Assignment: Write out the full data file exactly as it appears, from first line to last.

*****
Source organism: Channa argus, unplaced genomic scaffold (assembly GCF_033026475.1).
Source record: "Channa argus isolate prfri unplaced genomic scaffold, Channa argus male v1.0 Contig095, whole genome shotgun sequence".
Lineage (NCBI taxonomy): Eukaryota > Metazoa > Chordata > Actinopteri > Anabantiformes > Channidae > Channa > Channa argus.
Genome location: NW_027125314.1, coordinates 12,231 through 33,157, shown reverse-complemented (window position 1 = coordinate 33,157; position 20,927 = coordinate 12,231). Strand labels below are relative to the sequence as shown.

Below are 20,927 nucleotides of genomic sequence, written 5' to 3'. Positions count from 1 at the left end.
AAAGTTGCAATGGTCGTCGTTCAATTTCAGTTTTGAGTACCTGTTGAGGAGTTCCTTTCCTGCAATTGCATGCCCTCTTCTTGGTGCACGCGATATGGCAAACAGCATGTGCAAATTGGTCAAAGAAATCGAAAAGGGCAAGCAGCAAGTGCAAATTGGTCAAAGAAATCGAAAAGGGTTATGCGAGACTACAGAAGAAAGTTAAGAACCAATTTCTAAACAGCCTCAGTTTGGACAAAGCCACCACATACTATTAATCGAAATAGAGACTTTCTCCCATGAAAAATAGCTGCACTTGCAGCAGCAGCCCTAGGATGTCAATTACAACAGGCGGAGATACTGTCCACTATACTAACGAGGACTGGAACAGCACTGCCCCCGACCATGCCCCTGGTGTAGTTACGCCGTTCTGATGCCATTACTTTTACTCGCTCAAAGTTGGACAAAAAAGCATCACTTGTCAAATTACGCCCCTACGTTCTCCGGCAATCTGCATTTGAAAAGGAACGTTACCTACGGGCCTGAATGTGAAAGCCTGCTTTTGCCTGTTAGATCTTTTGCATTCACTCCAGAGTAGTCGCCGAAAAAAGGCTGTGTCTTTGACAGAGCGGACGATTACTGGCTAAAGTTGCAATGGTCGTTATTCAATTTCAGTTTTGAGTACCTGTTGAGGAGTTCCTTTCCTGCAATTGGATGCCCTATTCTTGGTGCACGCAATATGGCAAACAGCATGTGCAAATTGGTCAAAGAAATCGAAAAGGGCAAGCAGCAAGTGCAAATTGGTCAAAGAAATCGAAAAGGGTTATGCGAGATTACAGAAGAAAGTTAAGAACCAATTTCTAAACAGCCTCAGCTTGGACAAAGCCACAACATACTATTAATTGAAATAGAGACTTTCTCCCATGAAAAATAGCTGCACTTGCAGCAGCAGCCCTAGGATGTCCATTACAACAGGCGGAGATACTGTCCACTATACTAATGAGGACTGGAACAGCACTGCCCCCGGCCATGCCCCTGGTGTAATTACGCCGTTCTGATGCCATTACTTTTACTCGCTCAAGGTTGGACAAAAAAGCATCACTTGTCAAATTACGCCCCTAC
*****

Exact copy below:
Source organism: Channa argus, unplaced genomic scaffold (assembly GCF_033026475.1).
Source record: "Channa argus isolate prfri unplaced genomic scaffold, Channa argus male v1.0 Contig095, whole genome shotgun sequence".
Lineage (NCBI taxonomy): Eukaryota > Metazoa > Chordata > Actinopteri > Anabantiformes > Channidae > Channa > Channa argus.
Genome location: NW_027125314.1, coordinates 12,231 through 33,157, shown reverse-complemented (window position 1 = coordinate 33,157; position 20,927 = coordinate 12,231). Strand labels below are relative to the sequence as shown.

Below are 20,927 nucleotides of genomic sequence, written 5' to 3'. Positions count from 1 at the left end.
AAAGTTGCAATGGTCGTCGTTCAATTTCAGTTTTGAGTACCTGTTGAGGAGTTCCTTTCCTGCAATTGCATGCCCTCTTCTTGGTGCACGCGATATGGCAAACAGCATGTGCAAATTGGTCAAAGAAATCGAAAAGGGCAAGCAGCAAGTGCAAATTGGTCAAAGAAATCGAAAAGGGTTATGCGAGACTACAGAAGAAAGTTAAGAACCAATTTCTAAACAGCCTCAGTTTGGACAAAGCCACCACATACTATTAATCGAAATAGAGACTTTCTCCCATGAAAAATAGCTGCACTTGCAGCAGCAGCCCTAGGATGTCAATTACAACAGGCGGAGATACTGTCCACTATACTAACGAGGACTGGAACAGCACTGCCCCCGACCATGCCCCTGGTGTAGTTACGCCGTTCTGATGCCATTACTTTTACTCGCTCAAAGTTGGACAAAAAAGCATCACTTGTCAAATTACGCCCCTACGTTCTCCGGCAATCTGCATTTGAAAAGGAACGTTACCTACGGGCCTGAATGTGAAAGCCTGCTTTTGCCTGTTAGATCTTTTGCATTCACTCCAGAGTAGTCGCCGAAAAAAGGCTGTGTCTTTGACAGAGCGGACGATTACTGGCTAAAGTTGCAATGGTCGTTATTCAATTTCAGTTTTGAGTACCTGTTGAGGAGTTCCTTTCCTGCAATTGGATGCCCTATTCTTGGTGCACGCAATATGGCAAACAGCATGTGCAAATTGGTCAAAGAAATCGAAAAGGGCAAGCAGCAAGTGCAAATTGGTCAAAGAAATCGAAAAGGGTTATGCGAGATTACAGAAGAAAGTTAAGAACCAATTTCTAAACAGCCTCAGCTTGGACAAAGCCACAACATACTATTAATTGAAATAGAGACTTTCTCCCATGAAAAATAGCTGCACTTGCAGCAGCAGCCCTAGGATGTCCATTACAACAGGCGGAGATACTGTCCACTATACTAATGAGGACTGGAACAGCACTGCCCCCGGCCATGCCCCTGGTGTAATTACGCCGTTCTGATGCCATTACTTTTACTCGCTCAAGGTTGGACAAAAAAGCATCACTTGTCAAATTACGCCCCTAC